Al-Shabab commander 'killed in Somalia air strike'

The US military has said it carried out a drone strike in Somalia that killed a member of the al-Shabab extremist group, while Somalia's government said it believes the strike killed a high-level al-Shabab commander responsible for several deadly bombings in the capital.

A US Africa Command statement said the air strike occurred on Saturday near Tortoroow, an al-Shabab stronghold in the Lower Shabelle region in southern Somalia.

President Donald Trump earlier this year approved expanded military operations against al-Shabab, including more aggressive air strikes and considering parts of southern Somalia areas of active hostilities.

Al Qaida-linked al-Shabab is the deadliest Islamic extremist group in Africa.

The US statement said the air strike was carried out in co-ordination with regional partners "as a direct response to al-Shabab actions, including recent attacks on Somali forces".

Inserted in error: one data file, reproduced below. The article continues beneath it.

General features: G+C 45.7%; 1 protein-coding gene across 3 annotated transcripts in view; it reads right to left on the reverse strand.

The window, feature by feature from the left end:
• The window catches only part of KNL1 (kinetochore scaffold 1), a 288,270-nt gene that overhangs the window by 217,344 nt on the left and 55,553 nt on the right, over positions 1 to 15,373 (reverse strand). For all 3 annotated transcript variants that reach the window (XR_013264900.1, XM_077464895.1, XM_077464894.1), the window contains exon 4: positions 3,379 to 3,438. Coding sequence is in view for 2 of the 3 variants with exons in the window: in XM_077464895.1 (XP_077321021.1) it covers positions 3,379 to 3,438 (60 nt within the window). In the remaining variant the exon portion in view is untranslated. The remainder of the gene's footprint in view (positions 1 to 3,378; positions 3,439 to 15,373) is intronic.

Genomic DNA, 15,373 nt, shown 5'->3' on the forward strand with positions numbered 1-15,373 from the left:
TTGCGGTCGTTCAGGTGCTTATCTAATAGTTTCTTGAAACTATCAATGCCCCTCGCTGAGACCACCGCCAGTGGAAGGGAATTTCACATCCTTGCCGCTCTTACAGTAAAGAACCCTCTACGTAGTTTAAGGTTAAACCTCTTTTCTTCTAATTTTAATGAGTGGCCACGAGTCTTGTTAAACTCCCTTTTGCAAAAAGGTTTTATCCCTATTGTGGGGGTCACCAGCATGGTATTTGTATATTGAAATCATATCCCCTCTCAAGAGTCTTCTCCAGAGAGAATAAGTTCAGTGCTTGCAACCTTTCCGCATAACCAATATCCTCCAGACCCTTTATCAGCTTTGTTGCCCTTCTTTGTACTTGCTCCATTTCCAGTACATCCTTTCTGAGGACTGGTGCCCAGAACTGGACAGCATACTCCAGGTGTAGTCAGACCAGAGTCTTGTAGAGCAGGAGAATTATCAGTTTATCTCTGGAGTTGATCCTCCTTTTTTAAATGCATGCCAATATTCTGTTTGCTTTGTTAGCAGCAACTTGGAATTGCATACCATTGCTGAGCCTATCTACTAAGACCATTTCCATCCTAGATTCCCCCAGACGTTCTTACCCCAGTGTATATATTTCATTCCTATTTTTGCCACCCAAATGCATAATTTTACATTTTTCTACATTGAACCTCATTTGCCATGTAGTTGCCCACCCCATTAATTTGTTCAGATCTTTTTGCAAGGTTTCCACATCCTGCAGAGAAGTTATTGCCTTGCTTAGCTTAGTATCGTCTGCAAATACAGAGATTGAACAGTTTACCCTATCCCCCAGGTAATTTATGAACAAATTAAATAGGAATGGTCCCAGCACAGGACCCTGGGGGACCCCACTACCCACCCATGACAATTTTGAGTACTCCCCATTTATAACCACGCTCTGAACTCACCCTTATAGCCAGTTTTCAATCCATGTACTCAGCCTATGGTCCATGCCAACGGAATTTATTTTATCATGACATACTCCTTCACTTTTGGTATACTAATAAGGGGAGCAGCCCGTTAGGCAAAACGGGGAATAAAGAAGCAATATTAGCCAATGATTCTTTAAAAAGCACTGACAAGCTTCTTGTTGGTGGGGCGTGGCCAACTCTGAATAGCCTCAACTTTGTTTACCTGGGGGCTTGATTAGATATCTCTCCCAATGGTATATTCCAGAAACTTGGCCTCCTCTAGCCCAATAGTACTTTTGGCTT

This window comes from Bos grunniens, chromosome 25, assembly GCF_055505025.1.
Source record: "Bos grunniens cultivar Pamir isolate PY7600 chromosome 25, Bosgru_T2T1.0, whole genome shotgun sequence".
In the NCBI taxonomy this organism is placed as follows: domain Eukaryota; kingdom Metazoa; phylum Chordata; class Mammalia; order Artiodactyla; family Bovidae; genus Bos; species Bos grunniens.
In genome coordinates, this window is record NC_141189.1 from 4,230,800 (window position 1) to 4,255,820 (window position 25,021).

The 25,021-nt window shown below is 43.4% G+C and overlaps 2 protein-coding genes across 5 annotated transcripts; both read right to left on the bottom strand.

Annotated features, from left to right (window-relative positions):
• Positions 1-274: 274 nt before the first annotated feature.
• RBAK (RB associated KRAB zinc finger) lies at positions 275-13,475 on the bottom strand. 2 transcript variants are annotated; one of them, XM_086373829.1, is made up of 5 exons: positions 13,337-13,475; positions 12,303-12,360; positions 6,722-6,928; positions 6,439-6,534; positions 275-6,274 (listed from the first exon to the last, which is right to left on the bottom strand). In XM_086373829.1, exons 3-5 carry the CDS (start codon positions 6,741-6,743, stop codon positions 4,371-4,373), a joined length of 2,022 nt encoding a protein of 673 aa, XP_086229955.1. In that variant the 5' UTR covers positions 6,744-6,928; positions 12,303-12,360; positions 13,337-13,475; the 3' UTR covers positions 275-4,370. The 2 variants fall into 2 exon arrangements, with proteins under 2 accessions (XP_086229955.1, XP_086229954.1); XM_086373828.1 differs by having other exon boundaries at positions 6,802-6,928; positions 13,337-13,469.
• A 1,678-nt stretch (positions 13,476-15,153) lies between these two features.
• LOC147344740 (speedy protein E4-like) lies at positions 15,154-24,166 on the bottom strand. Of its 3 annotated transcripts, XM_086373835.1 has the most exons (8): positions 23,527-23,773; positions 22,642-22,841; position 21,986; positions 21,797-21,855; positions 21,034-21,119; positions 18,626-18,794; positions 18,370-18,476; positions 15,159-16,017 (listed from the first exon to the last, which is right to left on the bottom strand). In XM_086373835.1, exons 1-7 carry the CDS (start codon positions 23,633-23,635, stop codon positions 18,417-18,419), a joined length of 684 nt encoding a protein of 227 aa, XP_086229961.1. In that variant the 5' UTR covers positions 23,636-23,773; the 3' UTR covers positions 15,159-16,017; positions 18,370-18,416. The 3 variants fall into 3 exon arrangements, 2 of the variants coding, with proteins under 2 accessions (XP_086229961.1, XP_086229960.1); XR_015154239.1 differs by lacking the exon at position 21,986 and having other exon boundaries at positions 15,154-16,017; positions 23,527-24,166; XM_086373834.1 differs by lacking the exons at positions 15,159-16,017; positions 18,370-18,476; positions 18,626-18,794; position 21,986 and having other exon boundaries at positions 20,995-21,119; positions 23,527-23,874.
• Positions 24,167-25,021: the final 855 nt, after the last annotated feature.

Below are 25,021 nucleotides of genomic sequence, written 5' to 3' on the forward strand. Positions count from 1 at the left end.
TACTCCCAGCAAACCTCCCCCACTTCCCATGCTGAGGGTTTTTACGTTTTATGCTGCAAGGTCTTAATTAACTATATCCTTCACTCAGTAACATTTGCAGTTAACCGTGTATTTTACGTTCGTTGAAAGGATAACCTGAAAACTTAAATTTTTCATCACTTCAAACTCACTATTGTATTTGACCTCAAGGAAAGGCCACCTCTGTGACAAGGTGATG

The statement said no civilians were killed.

A statement by Somalia's information ministry said the government believes that Ali Mohamed Hussein died in the operation co-ordinated with "international partners".

Ali had served as the extremist group's shadow governor for the capital, Mogadishu, and had been one of the group's most outspoken officials.

"This individual was part of an al-Shabab network responsible for planning and executing several bombings and assassinations that resulted in the deplorable death of numerous innocent civilians in Mogadishu," the ministry statement said.

A Somali intelligence official said at least one missile struck a car in which the al-Shabab leader was travelling.

The US military in early July said it carried out an air strike against al-Shabab in Somalia and was assessing the results.

The air strike followed one in June that the US said killed eight extremists at a rebel command and logistics camp in the south.

Somalia-based al-Shabab earlier this month mocked Mr Trump for the first time in a video that called him a "brainless billionaire".

The extremist group has also vowed to step up attacks in Somalia after the president elected in February declared a new offensive against al-Shabab, which continues to carry out deadly attacks in Mogadishu.

The extremist group has also carried out deadly attacks in neighbouring countries, notably Kenya, calling it retribution for sending troops to Somalia to fight al-Shabab.

PA


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